Mogwai – Hardcore Will Never Die, But You Will (Rock Action Records, 2011)

When progression and development take the place of repeated song structures and throbbing guitars are put to use in texture and scope instead of hooks and choruses, you have ‘post-rock’. It’s about as pretentious a genre as it sounds, so after becoming labelled as one of its pioneers, Mogwai have tried to defy its definition. Nonetheless, it’s possible to describe at-least a few of those qualities in Mogwai’s 1997 debut Young Team that were foundational to the genre. For example quiet, brooding guitar and piano melodies over soft and sparsely placed beats that would build and build to dynamic heights, becoming swallowed in a thick wash of distortion. Sometimes the crescendos expressed rage, while others were uplifting, but neither was restrained in melodrama. From the mid-2000s bands like 65daysofstatic broadened the genre until the utility of the term was diminished, yet at the same time there was this slew of ‘generic post-rock’ acts. As the formula for immensity and atmosphere became routine, the impressions lost their force. However, in the last few years some of those original instrumental groups have left behind the central tenants of post-rock, and taken their ideas elsewhere. 65daysofstatic for one, returned to their roots last year to bring their odd time signatures to more conventional dance music. With most tracks barely passing the 5 minute mark and the substitution of pianos for synthesisers, Hardcore Will Never Die, But You Will is similarly divergent. Mixed in with some solid vintage Mogwai, there are good things for listeners both new and old.

Some of these changes may make original fans uneasy. Its first single, ‘Mexican Grand Prix’ is an atrocity on first listen. Its verse-chorus-verse structure, repetitive vocals and punchy beat comes across as a desperate drive to grab a wider audience. Similarly, ‘George Square Thatcher Death Party’’s opening synth sounds disgracefully like one in ‘Mr. Brightside’. However, even when breaking out of post-rock, Mogwai still finds a way to come into its own. Overall, the album just sounds more digital, but this has brought new scope for creating texture and ambience. Its vocals are processed to the point where they become indiscernible, and subtle static ambient screeches and glitches leave layers left to explore with each listen. The rough and brittle distortion through ‘Rano Pano’ shows unprecedented attention to detail in the treble, creating the cold and harsh sound that gives the guitars their menace. However, there are tracks left untouched by this treatment. ‘How to Be a Werewolf’ has that warm and indistinct bass which harks back to the Young Team era. Despite being overtly major, it manages to be uplifting yet not sickeningly sweet. There’s a patient three minutes build before it makes its powerful crescendo, while contrasting tracks like ‘San Pedro’ jump the gun and enter head on. Both are sure favourites, but one can’t help but feel that where they restrain themselves, the pay-off is far more rewarding. In all, it’s this kind of diversity in approach that make it hard to pin down the album’s sound. However, on any approach, no track is filler, and if you’ve been unable to get into instrumental rock before, then now is a better time than ever.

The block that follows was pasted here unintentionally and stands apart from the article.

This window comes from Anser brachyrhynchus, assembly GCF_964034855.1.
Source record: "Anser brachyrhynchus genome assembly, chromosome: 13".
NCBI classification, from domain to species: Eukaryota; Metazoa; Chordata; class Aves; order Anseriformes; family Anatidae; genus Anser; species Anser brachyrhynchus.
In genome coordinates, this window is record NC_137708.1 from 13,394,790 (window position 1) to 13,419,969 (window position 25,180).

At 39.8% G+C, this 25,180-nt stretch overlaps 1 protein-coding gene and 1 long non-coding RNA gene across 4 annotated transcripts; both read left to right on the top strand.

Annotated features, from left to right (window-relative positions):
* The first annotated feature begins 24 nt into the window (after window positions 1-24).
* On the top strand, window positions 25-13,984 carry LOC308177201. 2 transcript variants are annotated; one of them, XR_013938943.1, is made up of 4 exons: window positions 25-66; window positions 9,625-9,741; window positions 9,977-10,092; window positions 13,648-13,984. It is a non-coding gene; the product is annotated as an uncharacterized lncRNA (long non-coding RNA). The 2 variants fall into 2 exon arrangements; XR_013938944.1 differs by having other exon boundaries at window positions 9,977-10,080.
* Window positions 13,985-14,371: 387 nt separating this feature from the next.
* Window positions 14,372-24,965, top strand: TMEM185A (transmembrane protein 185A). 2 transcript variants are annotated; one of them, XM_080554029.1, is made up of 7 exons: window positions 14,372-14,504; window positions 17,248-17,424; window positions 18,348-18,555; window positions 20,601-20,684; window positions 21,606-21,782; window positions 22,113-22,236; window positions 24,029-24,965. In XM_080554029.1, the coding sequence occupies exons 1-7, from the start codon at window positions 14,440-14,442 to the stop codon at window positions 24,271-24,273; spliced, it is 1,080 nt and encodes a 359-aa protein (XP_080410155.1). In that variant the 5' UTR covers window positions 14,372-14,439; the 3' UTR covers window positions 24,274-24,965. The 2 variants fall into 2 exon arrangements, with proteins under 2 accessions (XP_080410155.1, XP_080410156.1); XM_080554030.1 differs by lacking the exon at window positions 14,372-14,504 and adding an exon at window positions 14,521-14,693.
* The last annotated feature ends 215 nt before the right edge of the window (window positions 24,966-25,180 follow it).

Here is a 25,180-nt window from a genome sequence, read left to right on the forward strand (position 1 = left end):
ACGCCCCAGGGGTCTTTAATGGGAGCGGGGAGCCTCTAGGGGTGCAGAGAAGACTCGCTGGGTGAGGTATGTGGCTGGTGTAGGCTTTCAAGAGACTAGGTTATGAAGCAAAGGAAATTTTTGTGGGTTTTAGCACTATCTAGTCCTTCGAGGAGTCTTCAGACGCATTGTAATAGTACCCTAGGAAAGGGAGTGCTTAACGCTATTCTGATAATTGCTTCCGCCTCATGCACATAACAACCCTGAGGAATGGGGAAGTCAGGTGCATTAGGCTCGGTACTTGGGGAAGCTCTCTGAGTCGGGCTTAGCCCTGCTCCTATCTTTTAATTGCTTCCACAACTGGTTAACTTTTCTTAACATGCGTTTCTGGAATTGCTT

Oli Frost


Single Reviews October 2010

The Quails – ‘Fever’ [Like The Sound, 2010]

It’s hard to know precisely which part of this single The Quails expect us to be impressed by. The brief verses plucked woven of inanity itself? The lazy guitar chops in the chorus, or the forgettable melody they carry along like a sack of rocks? Perhaps, given that the groups are fresh out of college, we are supposed to marvel at gravel-throated frontman Dan Steer’s hard rock stylings, coming across, as they do, like Audioslave crooner Chris Cornell boring himself to death? Surely it can’t be the utterly out of place guitar workout that the band have deemed excuse enough not to actually write any new music after the second chorus. Having already opened (note: not supported) for Muse, The Kooks, and Newton Faulkner, it’s clear that discretion is not part of The Quails’ arsenal; given that they clearly function according to a model of leather-bound rock stardom that was already defunct in the 80’s, their best hope is surely to hope that they get more gigs on Radio 2, where Janice Long “has confirmed that she is loving the Quails album.” A song as simplistic and confused as that sentence is depressing and grammatically incoherent.